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Commercial Leases - Is your tenure secure?


Date Published: 22 May '23

Commercial Leases - Is your tenure secure?

Do you know if your landlord can give you notice to terminate your lease?

How quickly will you need to relocate your business and what would the impacts be?

For most businesses with a physical location, tenure security is critical to the business. It’s key to know if and when your Landlord could terminate your lease and what the business implications would be should this occur.

Commercial leasing can be a complex process with numerous considerations to consider. When it comes to creating tenure security in your commercial lease, there are 12 ways that you can negotiate with your landlord to protect your tenancy and ensure that your business operations are uninterrupted. Here are the first six for you to consider: 

  1. Negotiate a longer lease term: A longer lease term can provide you with greater certainty and stability for your business operations. It also shows your landlord that you are committed to the property and provides them with assurance that they will have a reliable tenant for an extended period of time.
  2. Negotiate a renewal option: Including a lease renewal option in your lease agreement provides you with the ability to extend your lease and remain in the property for a longer period of time. This can be especially important if you have invested a lot of time and money into customising the space for your specific business needs.
  3. Establish rent increase terms: Rent increases can be a concern for small business owners, especially if they are unexpected. Establishing clear and predictable rent increase terms can help to avoid any surprises or disagreements over rent obligations.
  4. Negotiate an assignment and subletting clause: Including an assignment and subletting clause can provide you with greater flexibility to assign or sublet the space to another business if your needs change. However, it's important to note that your landlord may want to maintain control over who occupies the space, so negotiation around this clause will be crucial.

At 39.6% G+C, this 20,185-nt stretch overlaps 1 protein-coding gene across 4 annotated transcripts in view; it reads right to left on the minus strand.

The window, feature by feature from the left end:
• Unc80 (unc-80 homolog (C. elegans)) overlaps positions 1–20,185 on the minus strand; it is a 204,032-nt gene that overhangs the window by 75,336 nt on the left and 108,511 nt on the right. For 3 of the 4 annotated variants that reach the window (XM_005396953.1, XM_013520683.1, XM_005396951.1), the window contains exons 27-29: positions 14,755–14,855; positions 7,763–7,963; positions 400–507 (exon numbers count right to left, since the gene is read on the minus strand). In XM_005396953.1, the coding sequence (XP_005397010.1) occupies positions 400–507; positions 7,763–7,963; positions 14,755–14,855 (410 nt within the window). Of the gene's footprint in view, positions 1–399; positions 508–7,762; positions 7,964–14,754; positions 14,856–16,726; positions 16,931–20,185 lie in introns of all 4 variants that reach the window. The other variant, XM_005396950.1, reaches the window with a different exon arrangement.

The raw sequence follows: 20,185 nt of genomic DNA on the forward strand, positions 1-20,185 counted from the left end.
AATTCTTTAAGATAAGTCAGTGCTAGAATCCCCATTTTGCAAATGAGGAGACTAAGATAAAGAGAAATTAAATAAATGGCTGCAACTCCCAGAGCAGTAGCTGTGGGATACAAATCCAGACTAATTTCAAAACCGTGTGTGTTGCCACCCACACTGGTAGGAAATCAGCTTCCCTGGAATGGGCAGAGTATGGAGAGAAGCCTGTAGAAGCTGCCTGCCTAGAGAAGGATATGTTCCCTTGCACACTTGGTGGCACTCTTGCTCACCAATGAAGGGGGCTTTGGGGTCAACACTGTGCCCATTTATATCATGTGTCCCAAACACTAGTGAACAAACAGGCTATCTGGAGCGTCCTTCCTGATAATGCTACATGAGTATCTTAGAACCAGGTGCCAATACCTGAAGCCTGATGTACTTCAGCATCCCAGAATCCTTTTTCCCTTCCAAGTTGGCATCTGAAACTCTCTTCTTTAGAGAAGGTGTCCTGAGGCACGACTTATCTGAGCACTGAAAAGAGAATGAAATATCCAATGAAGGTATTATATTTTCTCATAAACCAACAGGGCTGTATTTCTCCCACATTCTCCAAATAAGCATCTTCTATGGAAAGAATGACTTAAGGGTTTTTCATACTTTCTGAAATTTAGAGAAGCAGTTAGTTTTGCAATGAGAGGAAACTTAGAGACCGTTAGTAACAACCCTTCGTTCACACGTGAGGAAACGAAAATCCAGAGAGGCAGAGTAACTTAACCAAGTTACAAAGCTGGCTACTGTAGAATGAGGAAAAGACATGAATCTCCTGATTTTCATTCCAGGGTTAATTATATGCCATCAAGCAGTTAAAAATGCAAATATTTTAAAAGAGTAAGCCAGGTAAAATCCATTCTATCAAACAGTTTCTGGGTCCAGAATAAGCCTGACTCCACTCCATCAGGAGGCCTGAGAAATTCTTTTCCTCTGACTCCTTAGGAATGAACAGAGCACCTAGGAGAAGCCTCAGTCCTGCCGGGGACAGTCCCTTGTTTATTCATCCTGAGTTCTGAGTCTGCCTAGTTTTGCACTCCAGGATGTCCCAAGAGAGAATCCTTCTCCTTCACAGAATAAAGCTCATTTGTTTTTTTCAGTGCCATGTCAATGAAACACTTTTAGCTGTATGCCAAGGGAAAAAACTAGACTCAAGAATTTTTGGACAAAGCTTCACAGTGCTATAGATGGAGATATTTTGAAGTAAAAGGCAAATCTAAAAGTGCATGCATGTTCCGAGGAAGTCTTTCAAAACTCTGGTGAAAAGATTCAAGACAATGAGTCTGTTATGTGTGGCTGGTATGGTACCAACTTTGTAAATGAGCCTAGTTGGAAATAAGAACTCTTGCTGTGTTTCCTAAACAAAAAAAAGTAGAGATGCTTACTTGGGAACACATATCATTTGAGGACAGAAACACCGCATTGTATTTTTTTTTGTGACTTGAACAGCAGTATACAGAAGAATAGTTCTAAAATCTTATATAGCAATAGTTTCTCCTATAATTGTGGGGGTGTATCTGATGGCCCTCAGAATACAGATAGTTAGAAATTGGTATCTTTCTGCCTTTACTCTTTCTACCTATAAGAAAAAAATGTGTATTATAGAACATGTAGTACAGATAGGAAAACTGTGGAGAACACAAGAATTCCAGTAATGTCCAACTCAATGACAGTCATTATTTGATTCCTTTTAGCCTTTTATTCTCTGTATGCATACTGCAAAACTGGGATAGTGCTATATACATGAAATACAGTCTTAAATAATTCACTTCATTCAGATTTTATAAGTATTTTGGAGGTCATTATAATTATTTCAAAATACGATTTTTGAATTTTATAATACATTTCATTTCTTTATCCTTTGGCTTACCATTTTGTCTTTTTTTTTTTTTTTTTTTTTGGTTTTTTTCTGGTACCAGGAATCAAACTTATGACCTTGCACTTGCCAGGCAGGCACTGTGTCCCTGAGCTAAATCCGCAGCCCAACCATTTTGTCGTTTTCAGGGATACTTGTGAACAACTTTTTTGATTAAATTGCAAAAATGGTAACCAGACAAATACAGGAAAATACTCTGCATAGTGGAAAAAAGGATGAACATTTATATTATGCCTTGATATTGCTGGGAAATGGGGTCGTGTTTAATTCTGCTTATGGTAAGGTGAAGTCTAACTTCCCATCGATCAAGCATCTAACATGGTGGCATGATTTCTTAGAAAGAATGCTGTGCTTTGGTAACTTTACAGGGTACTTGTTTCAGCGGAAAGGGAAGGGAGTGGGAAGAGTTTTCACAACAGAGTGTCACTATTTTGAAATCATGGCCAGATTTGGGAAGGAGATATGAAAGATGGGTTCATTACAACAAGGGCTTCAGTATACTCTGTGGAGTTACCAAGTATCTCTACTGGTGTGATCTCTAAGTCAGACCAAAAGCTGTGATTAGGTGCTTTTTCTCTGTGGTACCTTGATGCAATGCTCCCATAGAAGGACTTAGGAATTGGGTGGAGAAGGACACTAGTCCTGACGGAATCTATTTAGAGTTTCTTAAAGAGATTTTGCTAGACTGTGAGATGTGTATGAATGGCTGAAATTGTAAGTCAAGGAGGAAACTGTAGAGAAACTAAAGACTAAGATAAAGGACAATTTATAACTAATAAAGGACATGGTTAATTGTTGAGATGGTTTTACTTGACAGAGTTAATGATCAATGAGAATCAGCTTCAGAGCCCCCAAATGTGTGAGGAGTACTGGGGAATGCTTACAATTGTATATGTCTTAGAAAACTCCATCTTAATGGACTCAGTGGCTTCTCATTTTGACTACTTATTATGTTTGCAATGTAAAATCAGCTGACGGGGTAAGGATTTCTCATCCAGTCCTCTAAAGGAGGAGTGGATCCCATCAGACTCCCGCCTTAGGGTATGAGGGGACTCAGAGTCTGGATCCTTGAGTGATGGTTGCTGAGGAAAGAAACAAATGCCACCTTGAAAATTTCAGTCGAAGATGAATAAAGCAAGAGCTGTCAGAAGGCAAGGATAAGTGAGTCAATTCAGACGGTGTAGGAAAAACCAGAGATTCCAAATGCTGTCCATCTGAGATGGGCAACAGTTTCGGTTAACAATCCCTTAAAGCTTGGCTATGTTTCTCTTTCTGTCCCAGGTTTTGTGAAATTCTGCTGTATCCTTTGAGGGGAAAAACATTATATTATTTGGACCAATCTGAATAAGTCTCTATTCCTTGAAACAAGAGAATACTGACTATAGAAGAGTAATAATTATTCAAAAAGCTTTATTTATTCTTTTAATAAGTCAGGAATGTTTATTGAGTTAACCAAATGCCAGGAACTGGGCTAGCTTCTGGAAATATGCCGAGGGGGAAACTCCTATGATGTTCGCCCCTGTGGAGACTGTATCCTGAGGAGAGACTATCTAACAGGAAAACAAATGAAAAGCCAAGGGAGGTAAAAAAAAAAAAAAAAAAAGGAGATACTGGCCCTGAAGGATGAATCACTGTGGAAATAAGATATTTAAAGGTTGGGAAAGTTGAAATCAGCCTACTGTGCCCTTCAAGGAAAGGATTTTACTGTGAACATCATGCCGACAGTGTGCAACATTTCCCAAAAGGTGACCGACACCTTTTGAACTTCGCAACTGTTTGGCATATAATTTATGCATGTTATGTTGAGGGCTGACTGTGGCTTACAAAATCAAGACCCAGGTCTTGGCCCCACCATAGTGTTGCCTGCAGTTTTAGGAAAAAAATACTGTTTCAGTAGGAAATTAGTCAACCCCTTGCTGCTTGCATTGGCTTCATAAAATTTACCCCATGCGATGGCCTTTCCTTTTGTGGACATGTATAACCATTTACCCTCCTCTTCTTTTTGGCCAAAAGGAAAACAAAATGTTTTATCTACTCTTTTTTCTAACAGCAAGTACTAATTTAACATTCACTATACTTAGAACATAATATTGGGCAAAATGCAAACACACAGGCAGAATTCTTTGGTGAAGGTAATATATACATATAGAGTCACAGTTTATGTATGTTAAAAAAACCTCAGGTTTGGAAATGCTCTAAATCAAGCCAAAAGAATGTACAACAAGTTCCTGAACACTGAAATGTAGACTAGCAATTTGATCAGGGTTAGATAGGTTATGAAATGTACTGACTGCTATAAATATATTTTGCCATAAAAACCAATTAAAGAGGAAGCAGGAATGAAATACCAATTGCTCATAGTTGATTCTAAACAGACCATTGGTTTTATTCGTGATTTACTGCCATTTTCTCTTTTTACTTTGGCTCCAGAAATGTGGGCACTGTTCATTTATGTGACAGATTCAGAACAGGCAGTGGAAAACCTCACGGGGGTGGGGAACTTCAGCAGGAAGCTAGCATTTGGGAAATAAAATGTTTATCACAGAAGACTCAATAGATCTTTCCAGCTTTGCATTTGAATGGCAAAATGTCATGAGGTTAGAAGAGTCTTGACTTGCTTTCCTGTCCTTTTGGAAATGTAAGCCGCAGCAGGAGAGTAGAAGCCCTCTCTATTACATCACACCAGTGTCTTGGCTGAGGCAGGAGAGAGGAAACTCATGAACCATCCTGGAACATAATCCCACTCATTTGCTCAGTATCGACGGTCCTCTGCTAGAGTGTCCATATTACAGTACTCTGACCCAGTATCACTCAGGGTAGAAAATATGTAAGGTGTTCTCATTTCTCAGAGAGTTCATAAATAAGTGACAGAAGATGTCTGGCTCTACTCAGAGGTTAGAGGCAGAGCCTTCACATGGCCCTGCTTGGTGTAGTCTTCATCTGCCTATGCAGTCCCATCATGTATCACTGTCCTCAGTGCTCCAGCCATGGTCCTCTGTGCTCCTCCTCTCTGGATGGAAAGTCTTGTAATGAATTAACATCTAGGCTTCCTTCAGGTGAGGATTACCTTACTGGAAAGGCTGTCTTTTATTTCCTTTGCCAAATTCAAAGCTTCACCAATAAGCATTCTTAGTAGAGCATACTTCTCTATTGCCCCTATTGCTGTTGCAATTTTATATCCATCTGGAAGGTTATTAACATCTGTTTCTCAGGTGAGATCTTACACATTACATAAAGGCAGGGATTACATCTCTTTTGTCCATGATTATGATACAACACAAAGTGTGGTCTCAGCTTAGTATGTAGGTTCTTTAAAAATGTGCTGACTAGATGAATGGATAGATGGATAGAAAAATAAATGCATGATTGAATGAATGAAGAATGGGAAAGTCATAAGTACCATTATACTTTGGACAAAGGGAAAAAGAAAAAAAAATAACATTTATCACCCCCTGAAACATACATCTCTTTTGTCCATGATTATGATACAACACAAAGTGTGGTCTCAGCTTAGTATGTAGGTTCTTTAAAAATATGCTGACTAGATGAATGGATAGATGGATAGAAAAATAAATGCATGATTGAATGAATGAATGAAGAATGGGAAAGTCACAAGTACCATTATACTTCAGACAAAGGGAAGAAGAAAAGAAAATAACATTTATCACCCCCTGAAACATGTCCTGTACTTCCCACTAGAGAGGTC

5. Negotiate an expansion and contraction clause: Including the ability to expand or contract your leased area allows for future changes in your business needs for the property, while continuing to lease the site. It's important to negotiate this clause carefully to ensure that it meets your needs and doesn't result in any unexpected costs or liabilities.
  6. Negotiate a termination clause: Including a termination clause in your lease agreement can provide you with an exit strategy if your business needs change or if the property is no longer suitable for your needs.
  7. Negotiate a first right of refusal clause: If you do not lease the entire building/space, a first right of refusal clause over any other space that may become available provides you with flexibility if you have outgrown your space. This clause gives you the first opportunity to occupy additional space while continuing to lease your existing space.
  8. Specify maintenance standards: It's important to ensure that the property is properly maintained to avoid any disputes or safety hazards. Specifying maintenance standards in your lease agreement can provide clarity around maintenance responsibilities and expectations.
  9. Include a force majeure clause: A force majeure clause can protect you in the event of unforeseen circumstances that could impact your ability to operate your business in the leased space, such as natural disasters or government-mandated closures. This was particularly highlighted by COVID-19.
  10. Specify a flexible permitted use of the space: Allowing for any use permitted by law can prevent any disputes over the use of the property and ensure that the property meets your business needs. These future proofs your lease in the event that your business model changes, or you wish to sublet or assign the space.
  11. Include mortgagee consent: A requirement for the landlord to obtain mortgagee consent can provide you with protection in the event of the mortgagee (bank) foreclosing on the property. If the bank forecloses, having obtained their consent to the lease means that the bank must uphold the lease.
  12. Register your lease: This provides protection if the landlord sells the property. If the lease is registered, the new landlord must uphold the lease.

The importance of each of these points will depend on your specific needs and concerns as a small business owner. It's recommended that you seek professional advice from legal and industry experts when negotiating commercial lease agreements to ensure that the lease terms provide the most effective tenure security for you and your business. 

As an advocate for small business owners, we strongly recommend that you carefully consider how to create tenure security when negotiating your commercial lease agreement.

If you are a tenant and need assistance with your rights under your lease, contact the tenant advocates at Thrive Commercial on 0432 771 275 or book a free call at https://www.thrivecommercial.com.au/.


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